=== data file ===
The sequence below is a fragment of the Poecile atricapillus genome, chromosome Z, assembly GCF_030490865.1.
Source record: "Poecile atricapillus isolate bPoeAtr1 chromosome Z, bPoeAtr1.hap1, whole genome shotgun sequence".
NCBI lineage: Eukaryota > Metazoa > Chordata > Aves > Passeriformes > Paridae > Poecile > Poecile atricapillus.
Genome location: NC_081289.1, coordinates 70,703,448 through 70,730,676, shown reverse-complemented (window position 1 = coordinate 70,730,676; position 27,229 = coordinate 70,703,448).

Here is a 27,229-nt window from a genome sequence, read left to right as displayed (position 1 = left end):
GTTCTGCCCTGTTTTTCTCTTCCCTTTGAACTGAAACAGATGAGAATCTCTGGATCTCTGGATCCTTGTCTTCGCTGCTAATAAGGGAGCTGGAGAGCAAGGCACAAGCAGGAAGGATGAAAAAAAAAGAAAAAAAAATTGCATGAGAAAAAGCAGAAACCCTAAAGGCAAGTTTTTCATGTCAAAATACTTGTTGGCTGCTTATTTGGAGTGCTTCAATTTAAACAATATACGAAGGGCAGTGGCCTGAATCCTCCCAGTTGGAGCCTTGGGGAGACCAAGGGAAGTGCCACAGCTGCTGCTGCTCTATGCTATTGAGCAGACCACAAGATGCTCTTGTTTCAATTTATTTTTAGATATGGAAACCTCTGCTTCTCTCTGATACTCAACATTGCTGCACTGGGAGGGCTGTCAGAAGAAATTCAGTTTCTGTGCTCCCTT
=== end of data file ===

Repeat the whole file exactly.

The sequence below is a fragment of the Poecile atricapillus genome, chromosome Z, assembly GCF_030490865.1.
Source record: "Poecile atricapillus isolate bPoeAtr1 chromosome Z, bPoeAtr1.hap1, whole genome shotgun sequence".
NCBI lineage: Eukaryota > Metazoa > Chordata > Aves > Passeriformes > Paridae > Poecile > Poecile atricapillus.
Genome location: NC_081289.1, coordinates 70,703,448 through 70,730,676, shown reverse-complemented (window position 1 = coordinate 70,730,676; position 27,229 = coordinate 70,703,448).

Here is a 27,229-nt window from a genome sequence, read left to right as displayed (position 1 = left end):
GTTCTGCCCTGTTTTTCTCTTCCCTTTGAACTGAAACAGATGAGAATCTCTGGATCTCTGGATCCTTGTCTTCGCTGCTAATAAGGGAGCTGGAGAGCAAGGCACAAGCAGGAAGGATGAAAAAAAAAGAAAAAAAAATTGCATGAGAAAAAGCAGAAACCCTAAAGGCAAGTTTTTCATGTCAAAATACTTGTTGGCTGCTTATTTGGAGTGCTTCAATTTAAACAATATACGAAGGGCAGTGGCCTGAATCCTCCCAGTTGGAGCCTTGGGGAGACCAAGGGAAGTGCCACAGCTGCTGCTGCTCTATGCTATTGAGCAGACCACAAGATGCTCTTGTTTCAATTTATTTTTAGATATGGAAACCTCTGCTTCTCTCTGATACTCAACATTGCTGCACTGGGAGGGCTGTCAGAAGAAATTCAGTTTCTGTGCTCCCTT